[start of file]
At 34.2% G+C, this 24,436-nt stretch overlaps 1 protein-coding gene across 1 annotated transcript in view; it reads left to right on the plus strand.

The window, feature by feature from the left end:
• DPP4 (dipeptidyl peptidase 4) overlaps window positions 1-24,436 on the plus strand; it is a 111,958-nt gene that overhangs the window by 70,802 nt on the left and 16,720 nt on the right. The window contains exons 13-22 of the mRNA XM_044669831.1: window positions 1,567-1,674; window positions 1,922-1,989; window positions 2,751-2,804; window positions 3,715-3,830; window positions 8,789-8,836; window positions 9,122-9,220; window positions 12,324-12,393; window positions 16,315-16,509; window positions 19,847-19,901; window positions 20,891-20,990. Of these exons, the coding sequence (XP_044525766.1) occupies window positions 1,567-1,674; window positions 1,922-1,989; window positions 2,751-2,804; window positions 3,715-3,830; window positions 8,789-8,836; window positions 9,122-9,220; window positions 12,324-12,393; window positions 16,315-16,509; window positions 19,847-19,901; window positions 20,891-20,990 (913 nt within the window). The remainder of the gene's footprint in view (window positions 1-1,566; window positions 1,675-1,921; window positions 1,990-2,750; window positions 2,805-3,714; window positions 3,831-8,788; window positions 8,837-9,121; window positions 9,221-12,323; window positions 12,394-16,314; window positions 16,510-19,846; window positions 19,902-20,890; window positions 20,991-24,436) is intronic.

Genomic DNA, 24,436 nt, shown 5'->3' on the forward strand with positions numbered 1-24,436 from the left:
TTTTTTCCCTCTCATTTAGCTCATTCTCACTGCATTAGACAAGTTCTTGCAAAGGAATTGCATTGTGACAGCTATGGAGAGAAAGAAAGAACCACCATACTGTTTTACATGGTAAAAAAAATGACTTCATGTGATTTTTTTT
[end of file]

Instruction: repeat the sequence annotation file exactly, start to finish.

At 34.2% G+C, this 24,436-nt stretch overlaps 1 protein-coding gene across 1 annotated transcript in view; it reads left to right on the plus strand.

The window, feature by feature from the left end:
• DPP4 (dipeptidyl peptidase 4) overlaps window positions 1-24,436 on the plus strand; it is a 111,958-nt gene that overhangs the window by 70,802 nt on the left and 16,720 nt on the right. The window contains exons 13-22 of the mRNA XM_044669831.1: window positions 1,567-1,674; window positions 1,922-1,989; window positions 2,751-2,804; window positions 3,715-3,830; window positions 8,789-8,836; window positions 9,122-9,220; window positions 12,324-12,393; window positions 16,315-16,509; window positions 19,847-19,901; window positions 20,891-20,990. Of these exons, the coding sequence (XP_044525766.1) occupies window positions 1,567-1,674; window positions 1,922-1,989; window positions 2,751-2,804; window positions 3,715-3,830; window positions 8,789-8,836; window positions 9,122-9,220; window positions 12,324-12,393; window positions 16,315-16,509; window positions 19,847-19,901; window positions 20,891-20,990 (913 nt within the window). The remainder of the gene's footprint in view (window positions 1-1,566; window positions 1,675-1,921; window positions 1,990-2,750; window positions 2,805-3,714; window positions 3,831-8,788; window positions 8,837-9,121; window positions 9,221-12,323; window positions 12,394-16,314; window positions 16,510-19,846; window positions 19,902-20,890; window positions 20,991-24,436) is intronic.

Genomic DNA, 24,436 nt, shown 5'->3' on the forward strand with positions numbered 1-24,436 from the left:
TTTTTTCCCTCTCATTTAGCTCATTCTCACTGCATTAGACAAGTTCTTGCAAAGGAATTGCATTGTGACAGCTATGGAGAGAAAGAAAGAACCACCATACTGTTTTACATGGTAAAAAAAATGACTTCATGTGATTTTTTTT